DxD: Differentiate by Design No. 2 "Interdisciplinary Innovation"

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Profiles in Design


Anthony Cocciolo, assistant professor, Information and Library Science, is a digital archivist and researcher who helps individuals and communities access their past and preserve their present. That means he is involved in the important (but not always understood) task of saving current digital assets (e.g., born digital films, videos, websites, mobile apps, or email correspondence) that are of enduring value but not captured well on paper. Cocciolo, who considers himself a meld of old-fashioned historian and geek, has always been interested in how computing can expand what people know, how they know it, and what they can do with it. An example is an innovative open-source software platform he developed with Debbie Rabina of the School of Information and Library Science (SILS) and a colleague from GoetheInstitut. The first use of this software, GeoStoryteller, was the creation of German Traces NYC, which uses a phone app to let users view archival materials, from documents to photos, coupled with multimedia narratives. (Code from GeoStoryteller appears on the cover.) Now, the open source software has been adapted by a number of other organizations from Ride NYC to German Jewish New York. Pratt, which offers an Archives Certificate Program that can be taken as part of the master’s degree in the SILS, is one of several schools in the area offering such programs. Cocciolo says, though, that Pratt’s emphasis on leading edge technology makes it a standout. Pratt is also active in the Library of Congress National Digital Stewardship Alliance (NDSA), along with two other local institutions, Columbia and New York University. NDSA gave its first innovation award to Cocciolo in 2012 for his pioneering methods in teaching digital preservation. Part of that approach is engaging students in real-world situations. “I pair my classes with cultural heritage institutions to complete digital archiving projects. The students learn about digital archiving in a realistic context, and the partner institution gets a tangible project at the end of the class,” says Cocciolo.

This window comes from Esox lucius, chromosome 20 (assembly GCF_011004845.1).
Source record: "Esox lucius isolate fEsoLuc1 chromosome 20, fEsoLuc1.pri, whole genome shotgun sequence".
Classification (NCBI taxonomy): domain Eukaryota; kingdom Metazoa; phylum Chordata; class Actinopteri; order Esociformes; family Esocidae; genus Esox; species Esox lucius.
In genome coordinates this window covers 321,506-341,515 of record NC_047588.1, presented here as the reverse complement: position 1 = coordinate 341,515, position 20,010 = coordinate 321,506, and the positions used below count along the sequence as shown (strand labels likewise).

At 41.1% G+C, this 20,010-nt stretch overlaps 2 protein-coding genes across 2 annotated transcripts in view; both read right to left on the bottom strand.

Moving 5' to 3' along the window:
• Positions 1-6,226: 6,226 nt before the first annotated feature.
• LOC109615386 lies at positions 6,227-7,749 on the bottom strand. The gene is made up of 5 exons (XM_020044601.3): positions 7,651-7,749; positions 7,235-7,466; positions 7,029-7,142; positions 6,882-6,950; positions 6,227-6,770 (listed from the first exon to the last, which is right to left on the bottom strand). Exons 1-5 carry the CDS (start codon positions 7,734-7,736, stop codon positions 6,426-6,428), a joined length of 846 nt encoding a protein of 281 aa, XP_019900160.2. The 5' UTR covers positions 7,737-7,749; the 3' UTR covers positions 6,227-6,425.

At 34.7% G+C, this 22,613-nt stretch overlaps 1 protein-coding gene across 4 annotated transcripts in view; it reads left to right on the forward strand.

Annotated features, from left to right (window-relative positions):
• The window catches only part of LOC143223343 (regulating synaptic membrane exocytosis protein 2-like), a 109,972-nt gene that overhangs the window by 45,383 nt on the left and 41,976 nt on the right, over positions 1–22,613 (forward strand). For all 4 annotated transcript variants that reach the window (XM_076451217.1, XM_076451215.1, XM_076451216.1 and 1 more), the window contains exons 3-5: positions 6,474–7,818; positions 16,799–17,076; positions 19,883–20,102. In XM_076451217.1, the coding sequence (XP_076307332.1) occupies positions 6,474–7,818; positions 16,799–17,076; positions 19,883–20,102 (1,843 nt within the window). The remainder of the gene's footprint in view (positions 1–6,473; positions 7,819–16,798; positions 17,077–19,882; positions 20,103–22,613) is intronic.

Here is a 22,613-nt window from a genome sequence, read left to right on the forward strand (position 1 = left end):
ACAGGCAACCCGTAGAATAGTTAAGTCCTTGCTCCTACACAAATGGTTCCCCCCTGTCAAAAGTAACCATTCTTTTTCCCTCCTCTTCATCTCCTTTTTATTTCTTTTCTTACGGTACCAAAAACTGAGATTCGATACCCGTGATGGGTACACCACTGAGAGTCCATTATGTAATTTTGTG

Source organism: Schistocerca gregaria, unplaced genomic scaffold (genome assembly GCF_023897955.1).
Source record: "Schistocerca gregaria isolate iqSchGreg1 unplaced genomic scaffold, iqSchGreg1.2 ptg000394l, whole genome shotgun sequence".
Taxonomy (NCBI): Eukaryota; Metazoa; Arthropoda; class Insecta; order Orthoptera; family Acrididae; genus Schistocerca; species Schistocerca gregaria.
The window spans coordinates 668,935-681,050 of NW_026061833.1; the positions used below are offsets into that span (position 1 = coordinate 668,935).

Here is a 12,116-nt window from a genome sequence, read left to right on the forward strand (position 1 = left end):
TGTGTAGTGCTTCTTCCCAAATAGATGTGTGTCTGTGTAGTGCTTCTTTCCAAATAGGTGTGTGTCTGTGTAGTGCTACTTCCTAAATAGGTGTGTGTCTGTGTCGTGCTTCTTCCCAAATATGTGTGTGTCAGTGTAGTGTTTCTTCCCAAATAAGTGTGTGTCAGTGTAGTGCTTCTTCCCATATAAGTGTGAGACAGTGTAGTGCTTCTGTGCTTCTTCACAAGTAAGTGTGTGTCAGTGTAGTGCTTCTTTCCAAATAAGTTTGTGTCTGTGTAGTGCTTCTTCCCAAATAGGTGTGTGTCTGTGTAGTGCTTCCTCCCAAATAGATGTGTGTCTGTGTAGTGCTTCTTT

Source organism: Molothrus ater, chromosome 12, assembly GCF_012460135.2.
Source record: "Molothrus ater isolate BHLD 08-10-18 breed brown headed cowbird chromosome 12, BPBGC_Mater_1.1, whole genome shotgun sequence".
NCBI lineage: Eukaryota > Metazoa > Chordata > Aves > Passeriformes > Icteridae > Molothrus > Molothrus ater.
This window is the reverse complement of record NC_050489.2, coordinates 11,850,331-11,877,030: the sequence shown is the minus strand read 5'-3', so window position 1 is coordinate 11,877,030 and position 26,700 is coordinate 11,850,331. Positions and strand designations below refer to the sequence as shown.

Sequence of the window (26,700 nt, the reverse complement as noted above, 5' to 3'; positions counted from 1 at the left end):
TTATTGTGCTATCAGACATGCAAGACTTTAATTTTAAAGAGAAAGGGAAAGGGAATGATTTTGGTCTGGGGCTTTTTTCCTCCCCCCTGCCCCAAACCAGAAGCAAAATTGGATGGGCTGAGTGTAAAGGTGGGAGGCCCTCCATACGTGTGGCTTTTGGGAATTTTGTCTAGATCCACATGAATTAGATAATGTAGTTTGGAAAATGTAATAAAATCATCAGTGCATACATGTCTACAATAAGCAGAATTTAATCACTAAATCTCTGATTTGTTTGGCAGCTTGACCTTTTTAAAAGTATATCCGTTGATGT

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He is also an advocate of the interdisciplinary approach for the optimal education. For the past three years, he has shared class sessions with a colleague from graduate Architecture, Adjunct Associate Professor Carla Leitão. The goal: for students to think about the intersections of space and information and develop practical applications. A current project, springing from a study of how mobile phones are used at the National 9/11 memorial, involves using mobile phones as a learning tool. The study found that “individuals . . . perceived that the mobile technology enhanced the memory and remembrance functions of the memorial. This is largely the result of having access to the curated oral histories or stories available on an app.”

Saving the Ephemeral Present

While some experts may worry that the digital age has led to depersonalization, Cocciolo would disagree: “I think some recent research has pointed out that history is very useful in helping people construct meaningful narratives where they can see how their actions and lives are situated within a larger continuum of human activity.” He adds, “History and archives are going to be essential tools for reflection and meditation on the meaning of one’s life.” To his mind, innovative uses of technology will allow more people to access this critical element of self-understanding.

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